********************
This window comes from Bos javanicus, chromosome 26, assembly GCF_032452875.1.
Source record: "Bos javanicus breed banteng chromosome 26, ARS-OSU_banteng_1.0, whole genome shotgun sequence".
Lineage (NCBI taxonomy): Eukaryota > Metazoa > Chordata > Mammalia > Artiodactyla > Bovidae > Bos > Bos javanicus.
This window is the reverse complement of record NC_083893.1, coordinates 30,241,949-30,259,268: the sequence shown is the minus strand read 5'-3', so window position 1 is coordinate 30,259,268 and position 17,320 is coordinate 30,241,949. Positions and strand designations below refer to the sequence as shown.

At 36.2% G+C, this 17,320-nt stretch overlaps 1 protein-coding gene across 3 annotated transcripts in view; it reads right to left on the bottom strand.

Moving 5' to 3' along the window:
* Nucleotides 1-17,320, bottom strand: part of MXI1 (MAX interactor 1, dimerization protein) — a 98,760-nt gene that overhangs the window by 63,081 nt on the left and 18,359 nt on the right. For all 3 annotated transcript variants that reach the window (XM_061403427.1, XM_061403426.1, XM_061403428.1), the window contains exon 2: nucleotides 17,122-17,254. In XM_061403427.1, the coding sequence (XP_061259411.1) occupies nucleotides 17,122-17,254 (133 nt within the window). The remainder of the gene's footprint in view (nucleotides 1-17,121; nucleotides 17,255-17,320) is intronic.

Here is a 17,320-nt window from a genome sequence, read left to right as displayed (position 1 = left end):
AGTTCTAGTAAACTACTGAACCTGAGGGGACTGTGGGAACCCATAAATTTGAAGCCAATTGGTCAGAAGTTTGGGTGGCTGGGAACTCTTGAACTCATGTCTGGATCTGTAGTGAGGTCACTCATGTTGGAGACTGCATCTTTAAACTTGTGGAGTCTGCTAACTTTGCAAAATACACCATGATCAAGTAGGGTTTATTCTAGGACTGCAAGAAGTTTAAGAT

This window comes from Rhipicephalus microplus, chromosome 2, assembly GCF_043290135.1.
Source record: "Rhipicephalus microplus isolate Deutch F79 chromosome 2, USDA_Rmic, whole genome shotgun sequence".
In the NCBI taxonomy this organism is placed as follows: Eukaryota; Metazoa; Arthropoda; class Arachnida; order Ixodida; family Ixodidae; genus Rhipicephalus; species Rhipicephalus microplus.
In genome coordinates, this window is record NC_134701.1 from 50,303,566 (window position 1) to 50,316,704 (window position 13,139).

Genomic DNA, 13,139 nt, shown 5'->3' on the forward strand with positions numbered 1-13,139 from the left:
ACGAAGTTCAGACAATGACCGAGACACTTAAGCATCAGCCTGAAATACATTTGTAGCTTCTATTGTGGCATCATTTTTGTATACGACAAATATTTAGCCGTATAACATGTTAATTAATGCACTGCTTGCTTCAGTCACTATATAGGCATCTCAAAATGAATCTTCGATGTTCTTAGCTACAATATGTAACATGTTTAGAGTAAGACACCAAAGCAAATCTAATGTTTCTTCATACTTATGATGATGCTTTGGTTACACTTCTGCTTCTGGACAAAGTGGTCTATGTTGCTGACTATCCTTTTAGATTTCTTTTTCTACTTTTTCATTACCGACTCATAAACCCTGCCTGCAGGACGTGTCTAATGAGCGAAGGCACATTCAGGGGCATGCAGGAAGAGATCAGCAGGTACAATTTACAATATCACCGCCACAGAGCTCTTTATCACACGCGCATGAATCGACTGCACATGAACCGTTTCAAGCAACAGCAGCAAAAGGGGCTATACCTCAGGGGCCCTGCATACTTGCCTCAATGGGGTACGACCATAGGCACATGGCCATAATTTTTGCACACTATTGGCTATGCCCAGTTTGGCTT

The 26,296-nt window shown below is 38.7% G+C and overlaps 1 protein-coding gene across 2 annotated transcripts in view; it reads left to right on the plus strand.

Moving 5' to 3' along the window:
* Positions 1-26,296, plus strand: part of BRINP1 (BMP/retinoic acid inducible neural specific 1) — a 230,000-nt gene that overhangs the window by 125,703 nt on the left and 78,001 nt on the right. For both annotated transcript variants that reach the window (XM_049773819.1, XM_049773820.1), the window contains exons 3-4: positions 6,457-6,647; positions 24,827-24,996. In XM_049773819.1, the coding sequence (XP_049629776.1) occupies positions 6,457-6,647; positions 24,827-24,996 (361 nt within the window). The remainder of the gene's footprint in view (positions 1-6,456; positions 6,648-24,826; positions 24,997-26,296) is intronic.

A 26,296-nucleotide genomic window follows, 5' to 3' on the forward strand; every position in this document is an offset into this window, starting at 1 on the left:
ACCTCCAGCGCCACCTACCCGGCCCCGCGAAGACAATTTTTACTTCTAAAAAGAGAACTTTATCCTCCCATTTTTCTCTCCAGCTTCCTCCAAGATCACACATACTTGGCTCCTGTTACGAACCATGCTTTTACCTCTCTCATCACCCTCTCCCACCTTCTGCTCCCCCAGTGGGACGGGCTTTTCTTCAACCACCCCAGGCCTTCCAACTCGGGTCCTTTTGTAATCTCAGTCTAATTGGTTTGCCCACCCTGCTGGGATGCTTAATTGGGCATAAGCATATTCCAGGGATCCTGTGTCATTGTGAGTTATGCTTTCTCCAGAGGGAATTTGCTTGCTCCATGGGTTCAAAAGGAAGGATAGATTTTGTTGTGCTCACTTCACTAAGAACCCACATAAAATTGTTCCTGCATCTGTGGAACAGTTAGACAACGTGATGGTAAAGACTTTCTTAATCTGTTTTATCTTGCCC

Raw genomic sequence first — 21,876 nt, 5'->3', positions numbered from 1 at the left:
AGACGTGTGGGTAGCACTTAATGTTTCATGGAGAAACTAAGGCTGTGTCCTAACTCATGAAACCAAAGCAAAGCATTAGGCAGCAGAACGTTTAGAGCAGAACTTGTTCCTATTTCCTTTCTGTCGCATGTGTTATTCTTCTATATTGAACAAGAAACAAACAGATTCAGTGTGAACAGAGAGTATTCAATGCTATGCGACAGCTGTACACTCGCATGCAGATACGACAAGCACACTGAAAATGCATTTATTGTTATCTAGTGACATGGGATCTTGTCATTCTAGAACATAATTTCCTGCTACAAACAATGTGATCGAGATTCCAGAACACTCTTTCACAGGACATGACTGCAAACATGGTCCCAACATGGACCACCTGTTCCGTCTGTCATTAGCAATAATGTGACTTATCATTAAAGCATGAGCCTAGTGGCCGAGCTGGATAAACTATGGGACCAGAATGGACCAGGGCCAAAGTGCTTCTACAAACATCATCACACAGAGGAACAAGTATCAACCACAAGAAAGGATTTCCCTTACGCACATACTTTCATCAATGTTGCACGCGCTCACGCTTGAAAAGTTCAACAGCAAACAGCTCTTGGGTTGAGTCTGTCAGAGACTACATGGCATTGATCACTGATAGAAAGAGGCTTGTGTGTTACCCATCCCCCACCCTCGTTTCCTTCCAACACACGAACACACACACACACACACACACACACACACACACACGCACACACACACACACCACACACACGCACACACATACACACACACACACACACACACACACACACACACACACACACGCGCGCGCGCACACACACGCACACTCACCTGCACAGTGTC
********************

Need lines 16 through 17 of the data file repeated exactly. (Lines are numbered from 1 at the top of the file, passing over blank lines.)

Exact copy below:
The 26,296-nt window shown below is 38.7% G+C and overlaps 1 protein-coding gene across 2 annotated transcripts in view; it reads left to right on the plus strand.

Moving 5' to 3' along the window: